How can we increase diversity in the birdwatching community?
A lesson for high school in two class periods
Birdwatching or "birding" is reportedly one of the fastest-growing hobbies in the United States and as of 2011, there were 47 million birders, ages 16 and older, spying our feathered friends. So why is this hobby not reflective of the communities where we live? According to a 2011 demographic and economic analysis study conducted by the US Fish and Wildlife Service, the average birder or birdwatcher is likely to be around 53 years old, white, and have a better than average income and education. Does this accurately describe the demographics of your students’ community?
Birdwatching is often referred to as a gateway into a larger interest in nature study and conservation. Today birds are facing pressures from pollution, habitat loss, and climate change. The more communities that are engaged in birdwatching and bird conservation, the more we can help relieve the pressures on birds and their habitats. Having more diverse voices in the conservation field will also help to identify more local environmental problems and develop solutions to those problems. As Dr. Lanham says, “Conserving birds and their habitat is a moral mission that needs the broadest and most diverse audience possible to be successful.”
This lesson is meant to be a follow-up to the Birdwatching Through the Lens of Diversity lesson. In these class periods students will view a video of a birdwatching field trip, discuss diversity in their community, and use that knowledge to plan a field trip. Students will develop strategies to advertise widely, attract a very diverse group to the activity, and overcome barriers to participation.
Title: Who's Behind Those Binoculars?
Duration: Two class periods
Subject Areas: Social Studies, Life Science
Grade Level: High School
* Students will be able to (SWBAT) describe challenges/barriers that limit diversity in birdwatching and nature study in their community.
* SWBAT plan and organize a bird walk, nature hike, or similar activity for your school or community and develop a strategy for including a diverse audience.
How BirdNote is used: a BirdNote video introduces the topic of diversity in birdwatching
Birdwatcher - a person who closely observes and tries to identify birds as part of a recreational activity.
Birdwatchers are also known as birders.
BirdNote video Behind the Binoculars - Birding with Drew Lanham, with J. Drew Lanham
Motivate: Watch Behind the Binoculars – Birding with Drew Lanham.
* Discuss with students
- In what way is this video different from Dr. Lanham’s Rules for the Black Birdwatcher video?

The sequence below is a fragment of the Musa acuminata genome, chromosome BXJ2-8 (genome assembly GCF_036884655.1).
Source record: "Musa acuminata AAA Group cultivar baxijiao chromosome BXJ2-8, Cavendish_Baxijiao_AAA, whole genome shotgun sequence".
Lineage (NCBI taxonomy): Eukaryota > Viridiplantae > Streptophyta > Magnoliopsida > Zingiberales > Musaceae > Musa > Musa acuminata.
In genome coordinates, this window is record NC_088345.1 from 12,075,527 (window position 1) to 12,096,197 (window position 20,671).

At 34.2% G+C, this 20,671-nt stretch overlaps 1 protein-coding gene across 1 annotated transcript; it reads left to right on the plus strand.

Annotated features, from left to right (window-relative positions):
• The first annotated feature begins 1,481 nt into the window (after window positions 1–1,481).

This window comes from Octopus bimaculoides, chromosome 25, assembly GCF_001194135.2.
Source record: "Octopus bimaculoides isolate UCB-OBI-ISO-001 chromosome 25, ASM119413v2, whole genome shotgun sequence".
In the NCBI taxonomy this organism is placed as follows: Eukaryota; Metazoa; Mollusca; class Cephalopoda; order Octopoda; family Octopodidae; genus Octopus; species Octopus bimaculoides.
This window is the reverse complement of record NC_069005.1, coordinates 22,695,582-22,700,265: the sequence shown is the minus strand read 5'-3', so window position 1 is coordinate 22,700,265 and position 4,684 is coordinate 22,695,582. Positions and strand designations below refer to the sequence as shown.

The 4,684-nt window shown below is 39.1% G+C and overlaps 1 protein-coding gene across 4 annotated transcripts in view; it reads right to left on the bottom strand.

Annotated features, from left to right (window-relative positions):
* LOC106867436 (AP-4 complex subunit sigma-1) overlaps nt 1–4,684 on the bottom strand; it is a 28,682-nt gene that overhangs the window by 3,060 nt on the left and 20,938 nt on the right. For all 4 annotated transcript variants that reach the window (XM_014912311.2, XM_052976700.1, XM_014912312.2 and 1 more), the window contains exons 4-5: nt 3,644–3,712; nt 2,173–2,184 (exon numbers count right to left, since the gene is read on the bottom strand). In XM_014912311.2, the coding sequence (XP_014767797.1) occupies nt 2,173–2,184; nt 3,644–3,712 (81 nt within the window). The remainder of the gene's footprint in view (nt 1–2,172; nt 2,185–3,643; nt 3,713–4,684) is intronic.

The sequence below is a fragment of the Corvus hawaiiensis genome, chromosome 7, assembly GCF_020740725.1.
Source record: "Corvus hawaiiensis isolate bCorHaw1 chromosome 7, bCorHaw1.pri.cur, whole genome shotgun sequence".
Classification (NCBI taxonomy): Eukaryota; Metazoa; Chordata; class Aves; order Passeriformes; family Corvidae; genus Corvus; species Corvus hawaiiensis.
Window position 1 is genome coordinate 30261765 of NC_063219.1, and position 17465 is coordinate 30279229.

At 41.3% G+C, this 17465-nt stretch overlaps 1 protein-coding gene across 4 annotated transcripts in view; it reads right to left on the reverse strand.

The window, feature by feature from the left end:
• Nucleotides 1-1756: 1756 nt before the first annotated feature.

- How does he address the lack of diversity in birding?
- How does Dr. Lanham connect the diversity of birds to people?
- What were some of the reactions and feelings expressed by the birdwatchers in the video?
Teach: Remind students that birdwatching is reportedly the fastest-growing hobby in the United States, and that as of 2011, there were 47 million birders, ages 16 and older, in the US. According to a 2011 demographic and economic analysis study conducted by the US Fish and Wildlife Service, the average birder or birdwatcher is likely to be around 53 years old, white, and have a better-than-average income and education.
* Ask students to work in groups to discuss barriers that prevent the fastest-growing hobby in the United States from taking flight in their community. Have each group list these barriers and/or limitations on flip-chart paper. The groups should report a summary of their discussions to the rest of the class.
Note: Limitations might include access to equipment, access to natural areas, stereotyping, or lack of knowledge about birdwatching in general.
Do the Activity:
* Imagine you are the director(s) of field trips for your local birding association or nature club. Work with a group or with a partner to develop a plan for a birdwatching or nature walk in your community or at a nearby park or nature preserve.
- Develop a strategy that will attract a diverse group of community members. Your strategy should consider multiple elements of diversity: age, sex, race, ethnicity, economics, geography, culture, religion, philosophy, and sexual orientation.
- Think of ways you would market or advertise your bird walk in order to attract a diverse audience. How will you make your bird walk interesting enough to inspire community members to come? For example, you can consider giving out prizes for spotting different kinds of birds.
- Many people may not have a pair of binoculars. How would you solve this problem?
- Develop a flyer/advertisement that can be posted within your community, in newspapers, and on social media.
- Email your plan, marketing strategy, and advertising materials to BirdNote, and we’ll share them with other schools.
Extension Activity: Put your plan into action! Work with a local birding group or nature club to organize a bird walk in your community that attracts a diverse audience.
Conservation Project Ideas: Plant bird-friendly native plants around your school to attract more birds to your community. For ideas on how to make your school bird friendly please visit Audubon Taking Action.
List of local Audubon Society chapters to contact for bird walks
BirdNote video, Rules for the Black Birdwatcher, with J. Drew Lanham
BirdNote video, Behind the Binoculars - Birding with Drew Lanham, with J. Drew Lanham
BirdNote lesson, Birdwatching Through the Lens of Diversity
Birds, Bird Watching, and the U.S. Economy: from the 2016 National Survey of Fishing, Hunting, and Wildlife-Associated Recreation
US Census Data Mapper
Audubon Guide to North American Birds
BirdNote thanks contributor Drew Lanham for the videos Rules for the Black Birdwatcher and Behind the Binoculars- Birding with Drew Lanham, and for guidance on this lesson plan.